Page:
The Maze Runner

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The Maze Runner is based upon the first book in a bestselling series by James Dashner. Published in October 2009, the novel became a New York Times Best Seller and captured the imaginations of readers around the world, who described it as a combination of Lord of the Flies, The Hunger Games, and the legendary television series Lost. Dashner understands those comparisons, especially to Lord of the Flies, but notes that The Maze Runner is at its heart a very different story.

The snakes were no joke. The production’s snake wrangler was kept busy removing dozens of potentially deadly cottonmouths, tree rattlers and copperheads from the set during three weeks of filming there. Cast and crew avoided any nasty bites, and all the snakes, after relaxing in their reptile hotel, were safely released when filming wrapped

The snakes were no joke. The production’s snake wrangler was kept busy removing dozens of potentially deadly cottonmouths, tree rattlers and copperheads from the set during three weeks of filming there. Cast and crew avoided any nasty bites, and all the snakes, after relaxing in their reptile hotel, were safely released when filming wrapped

The book caught the attention of producers Ellen Goldsmith-Vein and Lee Stollman from the management/production company The Gotham Group. “We see a lot of young adult novels,” Stollman explains. “And you always look for something that has a big world creation with characters that are identifiable and something we haven’t seen before,” which is what they found in Dashner’s book. To faithfully adapt the novel to the screen, the studio turned to Temple Hill Entertainment producer Wyck Godfrey, who enjoyed tremendous success with the Twilight film series. Godfrey credits his sons Wyatt and Hudson for making him aware of the Maze Runner book series.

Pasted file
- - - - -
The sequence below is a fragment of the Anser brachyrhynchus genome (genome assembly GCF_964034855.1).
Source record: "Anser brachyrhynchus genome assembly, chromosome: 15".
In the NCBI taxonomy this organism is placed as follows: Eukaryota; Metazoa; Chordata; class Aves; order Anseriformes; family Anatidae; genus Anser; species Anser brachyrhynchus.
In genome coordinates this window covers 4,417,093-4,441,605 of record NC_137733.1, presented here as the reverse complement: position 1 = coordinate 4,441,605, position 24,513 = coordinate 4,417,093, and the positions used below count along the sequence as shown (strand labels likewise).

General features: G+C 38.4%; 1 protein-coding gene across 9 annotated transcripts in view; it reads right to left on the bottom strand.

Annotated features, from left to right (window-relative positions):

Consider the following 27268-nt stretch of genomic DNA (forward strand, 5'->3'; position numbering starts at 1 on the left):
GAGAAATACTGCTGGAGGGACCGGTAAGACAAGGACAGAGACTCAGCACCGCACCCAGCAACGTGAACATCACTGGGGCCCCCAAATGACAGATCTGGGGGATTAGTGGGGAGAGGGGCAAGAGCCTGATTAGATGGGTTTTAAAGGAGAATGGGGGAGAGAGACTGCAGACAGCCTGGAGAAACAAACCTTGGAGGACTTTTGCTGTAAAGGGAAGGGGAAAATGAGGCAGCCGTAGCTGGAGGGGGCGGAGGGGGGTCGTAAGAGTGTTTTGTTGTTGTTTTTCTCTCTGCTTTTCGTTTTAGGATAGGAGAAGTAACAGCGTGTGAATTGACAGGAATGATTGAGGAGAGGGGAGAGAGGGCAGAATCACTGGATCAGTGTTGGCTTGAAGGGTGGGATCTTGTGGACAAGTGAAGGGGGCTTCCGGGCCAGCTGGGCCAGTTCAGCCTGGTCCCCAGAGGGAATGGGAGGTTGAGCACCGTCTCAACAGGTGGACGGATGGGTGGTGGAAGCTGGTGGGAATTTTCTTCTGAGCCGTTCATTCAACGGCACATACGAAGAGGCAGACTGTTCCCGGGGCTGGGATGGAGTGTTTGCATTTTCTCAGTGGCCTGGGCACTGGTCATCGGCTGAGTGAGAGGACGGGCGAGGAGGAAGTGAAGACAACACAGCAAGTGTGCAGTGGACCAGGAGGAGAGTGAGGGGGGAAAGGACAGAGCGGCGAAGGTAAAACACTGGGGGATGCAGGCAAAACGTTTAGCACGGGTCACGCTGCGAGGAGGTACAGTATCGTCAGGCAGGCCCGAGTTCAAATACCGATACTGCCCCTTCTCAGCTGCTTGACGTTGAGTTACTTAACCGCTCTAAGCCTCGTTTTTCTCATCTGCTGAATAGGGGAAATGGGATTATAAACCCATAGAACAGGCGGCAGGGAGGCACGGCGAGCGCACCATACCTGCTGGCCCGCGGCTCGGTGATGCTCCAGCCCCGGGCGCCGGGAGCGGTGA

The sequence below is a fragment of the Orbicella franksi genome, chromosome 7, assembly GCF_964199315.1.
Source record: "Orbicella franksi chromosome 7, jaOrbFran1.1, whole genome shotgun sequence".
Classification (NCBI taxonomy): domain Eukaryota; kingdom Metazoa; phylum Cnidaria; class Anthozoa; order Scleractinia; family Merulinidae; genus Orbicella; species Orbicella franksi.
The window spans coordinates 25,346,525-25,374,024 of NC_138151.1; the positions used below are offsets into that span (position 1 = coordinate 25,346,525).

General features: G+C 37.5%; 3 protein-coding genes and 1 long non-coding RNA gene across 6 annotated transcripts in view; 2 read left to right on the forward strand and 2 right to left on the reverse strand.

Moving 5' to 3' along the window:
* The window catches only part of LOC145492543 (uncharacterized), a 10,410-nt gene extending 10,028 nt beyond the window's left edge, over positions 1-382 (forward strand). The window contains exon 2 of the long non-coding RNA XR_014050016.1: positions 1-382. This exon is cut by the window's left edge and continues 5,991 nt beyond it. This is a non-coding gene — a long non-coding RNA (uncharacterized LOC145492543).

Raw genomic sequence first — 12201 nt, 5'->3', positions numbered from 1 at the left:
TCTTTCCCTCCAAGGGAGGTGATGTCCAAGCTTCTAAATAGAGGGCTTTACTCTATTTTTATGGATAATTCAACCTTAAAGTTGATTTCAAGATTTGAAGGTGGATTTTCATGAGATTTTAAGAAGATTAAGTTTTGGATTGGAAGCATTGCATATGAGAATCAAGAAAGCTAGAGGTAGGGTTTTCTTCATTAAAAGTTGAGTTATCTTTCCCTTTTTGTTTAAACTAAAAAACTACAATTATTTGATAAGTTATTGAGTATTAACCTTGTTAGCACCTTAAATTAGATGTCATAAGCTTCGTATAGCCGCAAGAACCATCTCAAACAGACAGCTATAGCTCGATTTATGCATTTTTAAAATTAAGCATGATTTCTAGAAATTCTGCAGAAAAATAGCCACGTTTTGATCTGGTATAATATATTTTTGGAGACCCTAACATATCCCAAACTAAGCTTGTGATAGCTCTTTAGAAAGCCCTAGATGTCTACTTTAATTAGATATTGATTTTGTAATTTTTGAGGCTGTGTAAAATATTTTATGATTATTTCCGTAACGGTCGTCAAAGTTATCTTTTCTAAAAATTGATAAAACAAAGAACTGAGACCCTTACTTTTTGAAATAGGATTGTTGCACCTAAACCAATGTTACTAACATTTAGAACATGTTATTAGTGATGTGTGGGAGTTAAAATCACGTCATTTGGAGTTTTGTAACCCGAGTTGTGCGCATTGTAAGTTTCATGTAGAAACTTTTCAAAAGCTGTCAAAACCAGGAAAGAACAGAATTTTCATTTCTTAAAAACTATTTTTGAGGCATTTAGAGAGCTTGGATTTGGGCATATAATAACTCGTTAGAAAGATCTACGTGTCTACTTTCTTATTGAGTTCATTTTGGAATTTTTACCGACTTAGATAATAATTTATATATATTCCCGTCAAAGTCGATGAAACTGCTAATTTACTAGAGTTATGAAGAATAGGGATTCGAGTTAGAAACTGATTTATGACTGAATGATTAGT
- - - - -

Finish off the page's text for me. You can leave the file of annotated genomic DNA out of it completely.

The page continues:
To capture the big-screen expectations of The Maze Runner’s dedicated fans, the production turned to first-time feature film director Wes Ball. Ball’s only previous directorial effort was Ruin, a seven-minute CGI animated short that had become an online phenomenon. Ball says, “I have a small visual effects company and I decided that after a couple years of doing other people’s work, I wanted to do something for myself. I closed up shop and made Ruin. I put it online and it just kind of exploded through Twitter.

The next step was to assemble the cas. Leading the cast is Dylan O’Brien as the resourceful Thomas, who’s convinced there’s a way out of the Maze.  Aml Ameen was cast as the authoritative Alby. Recently seen in Lee Daniels’ The Butler, Aml is “a great new face,” according to Godfrey. “He’s just got gravitas, like a young Denzel Washington.” Will Poulter, who starred in the cult film Son of Rambow, and recently showed his comic skill in We’re the Millers, portrays Gally. Godfrey says, “Will’s the perfect Gally because you don’t want to mess with him, and he’s an intelligent adversary.

The heavily wooded Glade location, where principal photography began, was on a farm in St. Francisville, Louisiana, about an hour from Baton Rouge. The lush, remote area had more than its share of challenges for the filmmakers and cast. Stollman ticks off the major ones: “Various kinds of venomous snakes, insects, mosquitoes, horseflies, intense heat, intense humidity, mud, rain… it was kind of like the seven deadly sins all in one practical location.

Prior to the start of principal photography, Ball put his young cast through survival training, and an eventful overnight camp-out there was made unforgettable by a surprise storm, complete with spectacular thunder and lightning.